- Tech Policy Goal #4: Support the appointment of a Deputy Mayor for Technology Innovation with an appropriate budget charged with the responsibility of reinventing New York City government with a 21st century framework.
- Tech Policy Goal #4: Make New York City’s system for civic participation the most open, transparent, accountable, participatory, and innovative in the world.
- Tech Policy Goal #6: Make New York City the most citizen-connected community on earth, where its people connect with each other to unleash a powerful 21st century economy: selling to each other, renting to each other, funding each other, sharing with each other, coworking with each other, meeting up with each other, and hiring each other.
- Tech Policy Goal #7: Support public policies that would ensure that technology and the opportunities available to the tech community can reach all New York’s citizens, and help solve issues related to healthcare, human rights and justice, gender equality, transportation, the environment, and other issues of fundamental importance to all New Yorkers.
@fcc @ntiagov Feb. 7 #Broadband Summit: Broadband Adoption and Usage – What Have We Learned? – webcast available
On February 7, 2013 the Federal-State Joint Conference on Advanced Services (FCC), along with the National Telecommunications and Information Administration (NTIA), will hold a Summit – Broadband Adoption and Usage – What Have We Learned?
The summit will discuss best practices learned from broadband adoption programs and academic studies/surveys, and how implementation of these best practices can close the broadband adoption gap among Americans – particularly low-income households, racial and ethnic minorities, seniors, rural residents, residents of Tribal lands and people with disabilities. NTIA Administartor Lawrence E. Strickling will deliver a keynote. A webcast will be available via the FCC site.
What: Broadband Adoption and Usage – What Have We Learned
Where: 445 12th Street, SW, Room TW-C305, Washington, DC 20554
When: February 07 2013, 8:45 AM – 5:00 PM EST | 1335-2200 UTC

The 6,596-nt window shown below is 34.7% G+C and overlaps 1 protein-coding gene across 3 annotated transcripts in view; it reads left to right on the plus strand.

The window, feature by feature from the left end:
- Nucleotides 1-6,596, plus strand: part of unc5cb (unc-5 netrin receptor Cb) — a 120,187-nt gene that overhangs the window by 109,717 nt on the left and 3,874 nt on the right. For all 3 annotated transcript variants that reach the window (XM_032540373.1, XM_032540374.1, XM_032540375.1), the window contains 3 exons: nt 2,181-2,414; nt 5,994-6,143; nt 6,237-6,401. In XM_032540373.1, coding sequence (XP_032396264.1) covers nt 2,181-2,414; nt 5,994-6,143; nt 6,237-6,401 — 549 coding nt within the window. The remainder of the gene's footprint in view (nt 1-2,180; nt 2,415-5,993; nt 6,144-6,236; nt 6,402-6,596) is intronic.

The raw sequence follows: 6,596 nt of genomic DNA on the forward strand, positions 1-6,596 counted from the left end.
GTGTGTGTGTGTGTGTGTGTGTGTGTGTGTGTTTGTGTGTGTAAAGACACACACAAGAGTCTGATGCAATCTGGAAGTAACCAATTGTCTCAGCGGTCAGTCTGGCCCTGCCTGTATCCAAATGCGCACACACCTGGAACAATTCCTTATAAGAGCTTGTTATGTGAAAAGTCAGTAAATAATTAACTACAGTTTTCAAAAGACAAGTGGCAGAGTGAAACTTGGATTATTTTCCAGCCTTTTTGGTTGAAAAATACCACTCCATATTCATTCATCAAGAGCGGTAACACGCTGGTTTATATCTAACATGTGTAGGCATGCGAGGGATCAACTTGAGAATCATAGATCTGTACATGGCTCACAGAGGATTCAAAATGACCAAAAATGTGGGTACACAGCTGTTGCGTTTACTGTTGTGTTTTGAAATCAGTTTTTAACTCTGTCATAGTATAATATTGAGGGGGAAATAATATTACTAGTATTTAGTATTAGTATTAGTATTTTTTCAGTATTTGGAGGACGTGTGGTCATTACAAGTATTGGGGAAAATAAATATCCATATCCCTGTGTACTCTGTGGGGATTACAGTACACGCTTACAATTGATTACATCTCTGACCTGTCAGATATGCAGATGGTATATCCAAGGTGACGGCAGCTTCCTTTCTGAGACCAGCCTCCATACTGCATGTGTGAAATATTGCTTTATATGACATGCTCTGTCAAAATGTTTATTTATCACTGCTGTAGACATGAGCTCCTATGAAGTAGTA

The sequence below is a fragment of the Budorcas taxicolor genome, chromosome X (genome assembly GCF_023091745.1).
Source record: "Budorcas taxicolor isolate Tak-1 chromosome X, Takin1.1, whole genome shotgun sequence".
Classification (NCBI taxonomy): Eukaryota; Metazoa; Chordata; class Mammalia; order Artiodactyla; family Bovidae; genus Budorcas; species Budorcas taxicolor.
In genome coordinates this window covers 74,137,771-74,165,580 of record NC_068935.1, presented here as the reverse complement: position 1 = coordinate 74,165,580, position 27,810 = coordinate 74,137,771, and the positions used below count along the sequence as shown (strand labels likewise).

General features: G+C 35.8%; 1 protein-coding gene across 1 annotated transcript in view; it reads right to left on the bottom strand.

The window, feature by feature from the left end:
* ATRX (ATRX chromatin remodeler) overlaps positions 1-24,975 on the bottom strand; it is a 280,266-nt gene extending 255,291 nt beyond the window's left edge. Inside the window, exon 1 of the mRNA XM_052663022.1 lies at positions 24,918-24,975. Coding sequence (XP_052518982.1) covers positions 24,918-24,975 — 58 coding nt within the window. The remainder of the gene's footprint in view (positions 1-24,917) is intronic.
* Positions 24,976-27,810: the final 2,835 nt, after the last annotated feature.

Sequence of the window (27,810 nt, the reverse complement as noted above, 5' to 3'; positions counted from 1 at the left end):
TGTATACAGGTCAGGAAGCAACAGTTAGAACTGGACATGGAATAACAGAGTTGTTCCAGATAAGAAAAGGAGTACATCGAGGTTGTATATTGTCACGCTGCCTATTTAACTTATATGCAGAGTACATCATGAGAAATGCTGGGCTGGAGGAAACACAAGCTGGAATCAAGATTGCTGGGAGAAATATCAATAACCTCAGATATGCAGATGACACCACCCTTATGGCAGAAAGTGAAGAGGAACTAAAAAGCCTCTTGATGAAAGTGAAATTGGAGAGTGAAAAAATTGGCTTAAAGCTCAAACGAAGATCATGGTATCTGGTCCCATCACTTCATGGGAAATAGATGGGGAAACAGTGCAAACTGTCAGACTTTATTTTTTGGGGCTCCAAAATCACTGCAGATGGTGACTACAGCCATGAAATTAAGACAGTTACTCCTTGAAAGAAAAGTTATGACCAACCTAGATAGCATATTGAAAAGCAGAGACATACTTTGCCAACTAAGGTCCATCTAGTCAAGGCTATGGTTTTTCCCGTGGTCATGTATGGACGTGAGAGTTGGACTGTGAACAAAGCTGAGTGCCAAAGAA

Register: (including webcast) email@example.com
Questions” submit to firstname.lastname@example.org
The Federal Communications Commission (FCC) has announced that it has saved $210m on its Lifeline program, mainly through eliminating fraud. Out of that $14m has been allotted to broadband adoption pilots in 21 states and Puerto Rico. Details below.
Launch of 14 Broadband Adoption Pilots Across the Country
Using $14 million in savings from reforms, the FCC’s Wireline Competition Bureau has chosen 14 high-quality pilot projects to advance broadband adoption through Lifeline. The projects will provide critical data and rigorous analysis regarding how Lifeline can efficiently and effectively increase broadband adoption and retention among low-income consumers.
Located in 21 states and Puerto Rico, the pilots will also provide broadband for nearly 75,000 low-income consumers who now lack service.
Robust, affordable broadband has become essential to access jobs, education, and economic opportunity. Over 80 percent of Fortune 500 companies today – including Wal-Mart and Target – require online job applications. And students with broadband at home have a 7 percent higher graduation rate. But low- income households adopt broadband at much lower rates than the average household: Fewer than 36 percent of families with incomes less than $25,000 subscribe to broadband at home, compared to nearly 92 percent of families with incomes over $75,000, according to the U.S. Census Bureau.
In order to rigorously test how best to use Lifeline to support broadband adoption, the pilots will gather data and provide analysis on a wide a range of geographic, technological, and programmatic variables. Projects include five wireless broadband projects, seven wireline broadband projects, and two offering wireline or wireless technologies. Seven will test discounted service in rural areas, including two on Tribal lands, and seven will test discounted service in urban and suburban areas. Variables that will be experimentally tested include the use of digital literacy training, equipment types, subsidy levels, speed ranges, and usage limits.